Boldly take upon your own shoulders the burden of making Austin more interesting and enjoyable. Give up your car and ride a really cool human-powered vehicle. You won't regret it. As Tom Bowman points out, it will make you happier, healthier, and better in bed.
Kurt's Bizarre Childhood
"Postmarks," [Vol. 16, No. 28] has homosexual Mike Rayburn hoping that God might be gay because he's never been married. Then "Postmarks," [Vol. 16, No. 29] has Angus Tilney describing the critics of homosexual bathhouses as "losers." (...I guess as opposed to the "winners" who have died of homosexual AIDS that were infected in the dens of iniquity.)
I had listened to such lunacy earlier in life but I couldn't remember where or when. Then it hit me; the inbred family on my paper route when I was 12 or 13. The kids of incest were stark raving mad, incapable of holding an intelligent conversation for more than a few seconds. The inbreds were very upset with "the government" because three of them died while trying to barbecue inside on a cold day. "The government" they said, "should make charcoal that doesn't put out deadly fumes!"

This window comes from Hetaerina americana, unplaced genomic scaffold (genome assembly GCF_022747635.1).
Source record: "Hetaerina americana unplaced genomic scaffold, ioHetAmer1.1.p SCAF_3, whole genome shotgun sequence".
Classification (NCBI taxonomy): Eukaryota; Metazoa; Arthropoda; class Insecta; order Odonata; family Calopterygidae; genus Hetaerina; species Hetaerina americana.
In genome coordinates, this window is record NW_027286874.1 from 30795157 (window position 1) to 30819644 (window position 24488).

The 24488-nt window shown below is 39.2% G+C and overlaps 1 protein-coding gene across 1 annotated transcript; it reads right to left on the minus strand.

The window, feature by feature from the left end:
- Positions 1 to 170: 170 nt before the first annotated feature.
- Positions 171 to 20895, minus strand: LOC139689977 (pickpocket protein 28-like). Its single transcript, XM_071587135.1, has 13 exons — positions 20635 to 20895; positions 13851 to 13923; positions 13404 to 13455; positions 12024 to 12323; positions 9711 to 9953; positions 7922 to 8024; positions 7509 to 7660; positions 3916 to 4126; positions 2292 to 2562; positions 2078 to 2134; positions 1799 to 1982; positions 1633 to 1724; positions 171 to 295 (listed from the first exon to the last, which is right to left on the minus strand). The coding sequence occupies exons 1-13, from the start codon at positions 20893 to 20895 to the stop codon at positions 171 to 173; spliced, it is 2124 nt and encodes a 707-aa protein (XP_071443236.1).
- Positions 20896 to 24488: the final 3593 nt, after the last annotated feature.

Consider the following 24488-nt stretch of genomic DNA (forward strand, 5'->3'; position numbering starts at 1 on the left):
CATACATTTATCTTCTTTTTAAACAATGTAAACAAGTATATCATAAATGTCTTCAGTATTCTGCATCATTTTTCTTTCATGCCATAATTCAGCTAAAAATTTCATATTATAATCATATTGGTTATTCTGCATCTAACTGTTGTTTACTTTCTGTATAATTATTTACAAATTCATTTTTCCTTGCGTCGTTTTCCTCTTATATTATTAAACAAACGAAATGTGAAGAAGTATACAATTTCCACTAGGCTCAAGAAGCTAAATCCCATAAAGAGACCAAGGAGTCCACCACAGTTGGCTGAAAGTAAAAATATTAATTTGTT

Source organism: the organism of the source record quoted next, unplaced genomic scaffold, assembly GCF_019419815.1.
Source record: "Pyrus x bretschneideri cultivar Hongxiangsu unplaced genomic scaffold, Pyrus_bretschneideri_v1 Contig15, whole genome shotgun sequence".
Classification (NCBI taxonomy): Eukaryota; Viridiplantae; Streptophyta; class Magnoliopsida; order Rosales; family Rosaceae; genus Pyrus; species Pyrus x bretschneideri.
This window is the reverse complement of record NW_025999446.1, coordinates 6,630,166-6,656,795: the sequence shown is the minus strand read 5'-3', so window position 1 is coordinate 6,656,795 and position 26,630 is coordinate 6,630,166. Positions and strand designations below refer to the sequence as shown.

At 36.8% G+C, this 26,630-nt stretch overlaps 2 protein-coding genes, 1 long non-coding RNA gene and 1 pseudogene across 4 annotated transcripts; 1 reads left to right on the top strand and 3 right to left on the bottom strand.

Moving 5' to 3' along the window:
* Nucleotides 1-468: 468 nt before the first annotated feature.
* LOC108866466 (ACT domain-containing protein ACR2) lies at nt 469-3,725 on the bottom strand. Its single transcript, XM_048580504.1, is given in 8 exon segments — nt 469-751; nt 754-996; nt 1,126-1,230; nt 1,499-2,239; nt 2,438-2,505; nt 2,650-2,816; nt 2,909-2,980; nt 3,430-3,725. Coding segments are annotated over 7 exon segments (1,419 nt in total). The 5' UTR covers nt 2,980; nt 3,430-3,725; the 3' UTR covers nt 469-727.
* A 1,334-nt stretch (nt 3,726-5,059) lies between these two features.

Thanks Chronicle, for helping me to remember such fond, almost long-lost childhood memories.